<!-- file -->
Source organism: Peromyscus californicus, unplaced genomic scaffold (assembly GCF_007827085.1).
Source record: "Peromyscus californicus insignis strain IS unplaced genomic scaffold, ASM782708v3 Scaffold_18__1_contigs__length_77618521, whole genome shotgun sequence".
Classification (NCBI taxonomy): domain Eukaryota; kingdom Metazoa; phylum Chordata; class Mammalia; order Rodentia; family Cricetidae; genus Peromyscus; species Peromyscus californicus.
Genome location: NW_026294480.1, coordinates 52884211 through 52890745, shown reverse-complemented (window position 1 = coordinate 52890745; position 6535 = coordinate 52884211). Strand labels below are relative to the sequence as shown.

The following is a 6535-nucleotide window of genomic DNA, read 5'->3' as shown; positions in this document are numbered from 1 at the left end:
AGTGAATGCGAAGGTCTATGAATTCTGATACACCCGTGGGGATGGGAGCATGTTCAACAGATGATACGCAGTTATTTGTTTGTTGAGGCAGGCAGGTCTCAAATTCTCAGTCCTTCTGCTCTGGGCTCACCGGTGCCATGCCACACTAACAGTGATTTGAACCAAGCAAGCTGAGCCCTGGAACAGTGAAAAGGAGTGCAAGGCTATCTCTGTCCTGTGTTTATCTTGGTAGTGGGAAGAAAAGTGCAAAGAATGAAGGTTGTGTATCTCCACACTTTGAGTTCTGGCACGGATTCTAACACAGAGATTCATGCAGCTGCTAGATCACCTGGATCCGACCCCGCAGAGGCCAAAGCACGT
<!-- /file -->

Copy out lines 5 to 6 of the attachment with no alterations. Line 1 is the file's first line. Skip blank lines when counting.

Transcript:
The following is a 6535-nucleotide window of genomic DNA, read 5'->3' as shown; positions in this document are numbered from 1 at the left end:
AGTGAATGCGAAGGTCTATGAATTCTGATACACCCGTGGGGATGGGAGCATGTTCAACAGATGATACGCAGTTATTTGTTTGTTGAGGCAGGCAGGTCTCAAATTCTCAGTCCTTCTGCTCTGGGCTCACCGGTGCCATGCCACACTAACAGTGATTTGAACCAAGCAAGCTGAGCCCTGGAACAGTGAAAAGGAGTGCAAGGCTATCTCTGTCCTGTGTTTATCTTGGTAGTGGGAAGAAAAGTGCAAAGAATGAAGGTTGTGTATCTCCACACTTTGAGTTCTGGCACGGATTCTAACACAGAGATTCATGCAGCTGCTAGATCACCTGGATCCGACCCCGCAGAGGCCAAAGCACGT